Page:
Despite the federal government shutdown, U.S. officials said Medicare and Medicaid recipients and veterans will continue to receive health-care benefits.
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The shutdown also won’t stop Tuesday’s introduction of the health insurance exchanges that are a foundation of the Affordable Care Act. The health-reform law, also known as Obamacare, is ground zero in the budget stalemate on Capitol Hill between Republicans and Democrats that led to the shutdown.
However, a number of programs important to public health will probably be disrupted. They include infectious disease surveillance, inspections of food and drug manufacturers, and monitoring of imported foods and drugs, government officials said Monday afternoon.
The U.S. Department of Health and Human Services (HHS) expected to furlough 52 percent of its staff in the shutdown, sending home approximately 40,500 employees, according to a contingency plan released by the agency. An estimated 38,000 staffers will remain on the job for the short term.
The disruption in government services won’t affect people receiving health care through Medicare or Medicaid, officials said.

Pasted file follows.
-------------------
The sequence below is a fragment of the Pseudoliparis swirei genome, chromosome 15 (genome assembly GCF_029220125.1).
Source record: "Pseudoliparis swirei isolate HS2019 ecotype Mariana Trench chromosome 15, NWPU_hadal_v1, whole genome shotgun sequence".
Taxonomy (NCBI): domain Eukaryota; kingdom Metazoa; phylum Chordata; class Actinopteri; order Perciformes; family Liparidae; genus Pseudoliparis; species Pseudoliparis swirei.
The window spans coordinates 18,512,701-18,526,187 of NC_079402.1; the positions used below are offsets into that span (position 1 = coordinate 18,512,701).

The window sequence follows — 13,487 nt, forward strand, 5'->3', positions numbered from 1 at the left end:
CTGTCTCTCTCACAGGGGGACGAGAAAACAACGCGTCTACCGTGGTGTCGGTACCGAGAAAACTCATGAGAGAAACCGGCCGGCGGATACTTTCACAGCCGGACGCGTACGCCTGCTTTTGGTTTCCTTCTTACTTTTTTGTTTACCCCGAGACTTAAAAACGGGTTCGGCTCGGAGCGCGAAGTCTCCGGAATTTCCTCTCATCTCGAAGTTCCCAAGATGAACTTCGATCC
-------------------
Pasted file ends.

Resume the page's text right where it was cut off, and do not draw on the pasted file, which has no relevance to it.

“In the short term, the Medicare Program will continue largely without disruption during a lapse in appropriations,” the contingency plan said, adding that money already has been set aside to continue funding to states for Medicaid services and the Children’s Health Insurance Program.
The shutdown also won’t affect any medical programs provided by the U.S. Department of Veterans Affairs, officials added.
“All VA medical facilities and clinics will remain fully operational,” the agency said in a shutdown guide sent to its field offices. “The Veterans Health Administration has received an advance appropriation to continue its services without disruption.”
In a somewhat ironic twist, the shutdown also won’t halt the rollout of the health exchanges, or marketplaces, a cornerstone of the health-care law. The program that many Republicans are intent on defunding — in exchange for keeping the government operating — will proceed even as other services falter.
“Many of the core parts of the health-care law are funded through mandatory appropriations and wouldn’t be affected,” HHS official Gary Cohen told the Associated Press. Cohen is director of the Centers for Medicare and Medicaid Services’ Center for Consumer Information and Insurance Oversight.